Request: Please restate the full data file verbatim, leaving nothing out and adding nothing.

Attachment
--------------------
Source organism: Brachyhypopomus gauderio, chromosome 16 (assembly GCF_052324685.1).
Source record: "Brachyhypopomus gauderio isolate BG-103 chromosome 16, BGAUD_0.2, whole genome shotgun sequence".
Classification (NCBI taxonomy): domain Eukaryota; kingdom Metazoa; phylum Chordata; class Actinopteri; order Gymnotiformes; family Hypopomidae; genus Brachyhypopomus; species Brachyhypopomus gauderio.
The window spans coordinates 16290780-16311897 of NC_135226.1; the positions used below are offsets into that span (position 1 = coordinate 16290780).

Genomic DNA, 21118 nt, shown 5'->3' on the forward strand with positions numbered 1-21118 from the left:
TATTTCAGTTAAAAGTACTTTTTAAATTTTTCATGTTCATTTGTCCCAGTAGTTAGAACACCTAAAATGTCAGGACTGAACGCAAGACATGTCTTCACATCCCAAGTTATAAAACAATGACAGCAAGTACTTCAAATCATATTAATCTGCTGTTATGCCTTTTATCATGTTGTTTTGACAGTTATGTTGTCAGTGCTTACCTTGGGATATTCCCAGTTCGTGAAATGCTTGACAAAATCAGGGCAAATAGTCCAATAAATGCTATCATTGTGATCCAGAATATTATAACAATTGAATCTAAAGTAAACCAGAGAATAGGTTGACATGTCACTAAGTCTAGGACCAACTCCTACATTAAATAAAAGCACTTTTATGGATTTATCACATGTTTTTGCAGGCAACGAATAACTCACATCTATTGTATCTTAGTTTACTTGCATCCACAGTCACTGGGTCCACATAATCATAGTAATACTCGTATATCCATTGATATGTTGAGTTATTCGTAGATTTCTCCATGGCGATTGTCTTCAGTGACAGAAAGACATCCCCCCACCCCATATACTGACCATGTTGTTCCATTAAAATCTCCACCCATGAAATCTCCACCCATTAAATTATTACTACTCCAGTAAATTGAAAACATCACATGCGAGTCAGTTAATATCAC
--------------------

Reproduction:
Source organism: Brachyhypopomus gauderio, chromosome 16 (assembly GCF_052324685.1).
Source record: "Brachyhypopomus gauderio isolate BG-103 chromosome 16, BGAUD_0.2, whole genome shotgun sequence".
Classification (NCBI taxonomy): domain Eukaryota; kingdom Metazoa; phylum Chordata; class Actinopteri; order Gymnotiformes; family Hypopomidae; genus Brachyhypopomus; species Brachyhypopomus gauderio.
The window spans coordinates 16290780-16311897 of NC_135226.1; the positions used below are offsets into that span (position 1 = coordinate 16290780).

Genomic DNA, 21118 nt, shown 5'->3' on the forward strand with positions numbered 1-21118 from the left:
TATTTCAGTTAAAAGTACTTTTTAAATTTTTCATGTTCATTTGTCCCAGTAGTTAGAACACCTAAAATGTCAGGACTGAACGCAAGACATGTCTTCACATCCCAAGTTATAAAACAATGACAGCAAGTACTTCAAATCATATTAATCTGCTGTTATGCCTTTTATCATGTTGTTTTGACAGTTATGTTGTCAGTGCTTACCTTGGGATATTCCCAGTTCGTGAAATGCTTGACAAAATCAGGGCAAATAGTCCAATAAATGCTATCATTGTGATCCAGAATATTATAACAATTGAATCTAAAGTAAACCAGAGAATAGGTTGACATGTCACTAAGTCTAGGACCAACTCCTACATTAAATAAAAGCACTTTTATGGATTTATCACATGTTTTTGCAGGCAACGAATAACTCACATCTATTGTATCTTAGTTTACTTGCATCCACAGTCACTGGGTCCACATAATCATAGTAATACTCGTATATCCATTGATATGTTGAGTTATTCGTAGATTTCTCCATGGCGATTGTCTTCAGTGACAGAAAGACATCCCCCCACCCCATATACTGACCATGTTGTTCCATTAAAATCTCCACCCATGAAATCTCCACCCATTAAATTATTACTACTCCAGTAAATTGAAAACATCACATGCGAGTCAGTTAATATCAC